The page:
Q&A: 'Mi America' Director Robert Fontaine Talks Immigration, New Film
Immigration and violence have all been major themes in the Latino cinema. This time, director and actor Robert Fontaine has captured a new twist on the theme and has made a new movie about hate crimes in small urban communities.
The new movie "Mi America" tells the story of a hate crime that is committed in New York in which five migrant laborers are beaten, shot and then ditched. The film covers a dark part of the American experience but does it in a convincing and tense way.
Latin Post had the chance to speak to Fontaine about his new feature in which he also starred.
Latin Post: What was the inspiration for "Mi America"?
Robert Fontaine: The inspiration was all these stories that my wife was bringing to my attention about the ongoing hate crimes against Hispanics throughout the U.S. Mostly undocumented but also documented people. People live in these small towns in America and even in these big cities like New York. So reading about their plight and also the struggle to try and understand what America means to all of us. It seems to be a country of multicultural or multinational but if you're the wrong color then you don't count.
LP: During the writing project and research, did you speak to any undocumented and documented immigrants?
RF: Sure. There is my neighborhood, I even employ them sometimes for periods so they can renovate my home or I frequent places where they work. They are everywhere. So they all have wonderful stories to tell and I still haven't come across one that was either undereducated or malicious in a way. So they all share some type of hardship story before they got to doing they decided to do in this country.
LP: Was there any story in particular that struck you while writing this film?
RF: There was one particular guy that worked in a restaurant and he told me that he had a masters in philosophy and liberal arts degree and he was from Mexico. And I asked him, 'Well, what are you doing here?' And he said, 'If you look at my Indian face, do you think I would ever get anywhere in my own country?' This opened a door to me that I didn't realized existed in Central or South America that a lot of these people that are coming here are being discriminated against by Hispanics that are white in their own country. That they are being marginalized by the government and their society. So it was a big eye-opener.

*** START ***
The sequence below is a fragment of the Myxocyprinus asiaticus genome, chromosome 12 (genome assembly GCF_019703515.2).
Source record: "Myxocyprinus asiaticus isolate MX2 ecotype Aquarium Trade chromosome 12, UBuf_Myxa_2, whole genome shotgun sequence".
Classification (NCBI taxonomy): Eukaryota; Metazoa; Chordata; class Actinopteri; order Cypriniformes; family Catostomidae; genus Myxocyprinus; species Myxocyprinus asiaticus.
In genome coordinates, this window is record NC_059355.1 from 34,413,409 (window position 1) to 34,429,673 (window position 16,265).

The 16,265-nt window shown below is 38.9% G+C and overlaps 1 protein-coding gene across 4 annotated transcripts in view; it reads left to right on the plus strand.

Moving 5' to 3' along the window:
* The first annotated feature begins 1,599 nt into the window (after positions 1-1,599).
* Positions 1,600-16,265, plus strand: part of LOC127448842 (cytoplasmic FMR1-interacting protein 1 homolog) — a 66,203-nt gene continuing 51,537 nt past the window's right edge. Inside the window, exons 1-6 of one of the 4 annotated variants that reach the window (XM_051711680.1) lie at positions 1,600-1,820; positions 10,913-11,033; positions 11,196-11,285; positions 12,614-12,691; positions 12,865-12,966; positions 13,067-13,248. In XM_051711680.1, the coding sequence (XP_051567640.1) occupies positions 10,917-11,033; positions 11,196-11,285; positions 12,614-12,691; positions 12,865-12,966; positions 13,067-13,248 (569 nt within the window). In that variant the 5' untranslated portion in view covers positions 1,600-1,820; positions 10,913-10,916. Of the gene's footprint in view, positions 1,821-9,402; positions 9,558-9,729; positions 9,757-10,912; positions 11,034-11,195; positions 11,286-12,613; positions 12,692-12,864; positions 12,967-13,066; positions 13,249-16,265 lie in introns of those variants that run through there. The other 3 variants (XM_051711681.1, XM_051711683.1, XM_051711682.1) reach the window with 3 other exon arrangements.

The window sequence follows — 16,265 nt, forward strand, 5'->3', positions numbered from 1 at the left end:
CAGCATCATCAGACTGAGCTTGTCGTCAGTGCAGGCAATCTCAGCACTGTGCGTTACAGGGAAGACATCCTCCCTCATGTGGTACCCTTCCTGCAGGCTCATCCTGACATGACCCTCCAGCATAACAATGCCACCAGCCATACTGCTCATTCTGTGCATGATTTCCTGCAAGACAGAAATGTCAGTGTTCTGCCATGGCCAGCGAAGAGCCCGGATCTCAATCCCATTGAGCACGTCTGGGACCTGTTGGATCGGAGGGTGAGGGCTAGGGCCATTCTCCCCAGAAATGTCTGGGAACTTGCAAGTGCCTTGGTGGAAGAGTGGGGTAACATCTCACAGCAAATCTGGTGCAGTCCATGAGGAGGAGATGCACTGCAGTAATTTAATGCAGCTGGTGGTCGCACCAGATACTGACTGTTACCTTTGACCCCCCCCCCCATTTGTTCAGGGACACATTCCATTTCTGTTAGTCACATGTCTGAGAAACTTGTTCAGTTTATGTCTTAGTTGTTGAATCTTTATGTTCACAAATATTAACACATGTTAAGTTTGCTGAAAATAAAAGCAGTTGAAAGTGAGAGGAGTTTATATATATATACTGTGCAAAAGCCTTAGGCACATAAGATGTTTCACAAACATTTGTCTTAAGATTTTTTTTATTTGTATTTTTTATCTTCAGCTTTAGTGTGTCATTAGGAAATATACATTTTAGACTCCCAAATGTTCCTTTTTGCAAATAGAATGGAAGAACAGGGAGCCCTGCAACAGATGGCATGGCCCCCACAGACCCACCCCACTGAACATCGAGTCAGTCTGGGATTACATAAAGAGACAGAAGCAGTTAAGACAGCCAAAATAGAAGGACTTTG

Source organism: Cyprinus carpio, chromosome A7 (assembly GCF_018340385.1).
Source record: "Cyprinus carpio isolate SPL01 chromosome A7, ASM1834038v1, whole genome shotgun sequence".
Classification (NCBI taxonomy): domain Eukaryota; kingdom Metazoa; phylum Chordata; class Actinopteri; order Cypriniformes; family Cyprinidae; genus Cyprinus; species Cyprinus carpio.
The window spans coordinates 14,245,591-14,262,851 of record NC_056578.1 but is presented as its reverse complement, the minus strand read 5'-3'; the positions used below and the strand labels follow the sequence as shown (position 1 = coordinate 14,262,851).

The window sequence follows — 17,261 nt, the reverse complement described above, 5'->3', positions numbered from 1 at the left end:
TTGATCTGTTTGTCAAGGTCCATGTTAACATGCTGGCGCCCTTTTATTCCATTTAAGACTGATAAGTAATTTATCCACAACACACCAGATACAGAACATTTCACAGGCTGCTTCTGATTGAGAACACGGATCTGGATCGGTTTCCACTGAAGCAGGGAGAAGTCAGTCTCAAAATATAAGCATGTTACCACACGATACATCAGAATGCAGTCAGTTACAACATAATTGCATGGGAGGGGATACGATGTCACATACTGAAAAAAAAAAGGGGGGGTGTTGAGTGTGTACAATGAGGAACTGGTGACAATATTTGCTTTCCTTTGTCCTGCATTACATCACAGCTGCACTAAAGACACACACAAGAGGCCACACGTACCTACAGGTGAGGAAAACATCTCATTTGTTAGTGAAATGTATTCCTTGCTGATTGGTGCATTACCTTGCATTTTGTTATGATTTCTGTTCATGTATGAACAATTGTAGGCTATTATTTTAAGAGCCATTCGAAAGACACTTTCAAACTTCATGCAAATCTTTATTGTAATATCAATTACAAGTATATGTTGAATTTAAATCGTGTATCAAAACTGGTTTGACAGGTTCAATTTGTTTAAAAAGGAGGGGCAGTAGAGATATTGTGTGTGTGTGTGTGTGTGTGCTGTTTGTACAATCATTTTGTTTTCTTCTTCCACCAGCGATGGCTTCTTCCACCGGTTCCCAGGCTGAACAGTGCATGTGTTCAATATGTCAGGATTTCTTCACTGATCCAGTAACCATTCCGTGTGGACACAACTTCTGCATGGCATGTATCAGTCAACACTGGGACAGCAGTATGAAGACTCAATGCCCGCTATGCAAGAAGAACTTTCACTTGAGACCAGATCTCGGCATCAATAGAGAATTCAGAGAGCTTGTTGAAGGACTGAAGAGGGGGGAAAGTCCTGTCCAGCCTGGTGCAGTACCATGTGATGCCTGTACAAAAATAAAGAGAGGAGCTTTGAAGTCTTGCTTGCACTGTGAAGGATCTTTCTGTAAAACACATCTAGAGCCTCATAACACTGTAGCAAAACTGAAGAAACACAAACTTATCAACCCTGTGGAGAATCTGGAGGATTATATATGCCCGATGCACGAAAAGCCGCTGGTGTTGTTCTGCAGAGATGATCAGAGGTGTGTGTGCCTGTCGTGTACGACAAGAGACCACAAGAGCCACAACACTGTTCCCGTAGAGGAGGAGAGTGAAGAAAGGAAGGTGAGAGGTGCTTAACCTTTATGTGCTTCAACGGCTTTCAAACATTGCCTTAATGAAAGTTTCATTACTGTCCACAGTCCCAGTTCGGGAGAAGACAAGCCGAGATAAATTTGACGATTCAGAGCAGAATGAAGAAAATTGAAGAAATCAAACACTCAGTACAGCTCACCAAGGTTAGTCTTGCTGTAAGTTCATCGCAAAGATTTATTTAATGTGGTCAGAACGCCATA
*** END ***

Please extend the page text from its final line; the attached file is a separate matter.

LP: After the writing process, what was the biggest challenge in pre-production and how were you able to raise the money to make this film come to life?
RF: It was about eight years in the making. Money in terms of film is very difficult and 90 percent of the time you're chasing down money and 10 percent of the time you're making a movie. For me it was just not giving up and I managed to call my investors at the very same city which I shot the movie in. That was very ironic and it came at the tail end of wanting to put this film into production. I was almost getting to shelve.
LP: What did shooting in New York bring to the experience of making this film?
RF: New York is supposed to lead the world in diversity and tolerance and that's not really the case. Originally I intended to shoot the movie in Brooklyn where I grew up. I was going to shoot it in a small and conservative neighborhood, it's the furthest neighborhood south in Brooklyn. Growing up in the neighborhood, I had the experience of a lot of racism so I am not sure what it actually did but it may bring to life the consciousness of the people that live in the city and all major cities because they have a diversity in ethnicities, so it's not free or devoid of racism, hate crimes or xenophobia.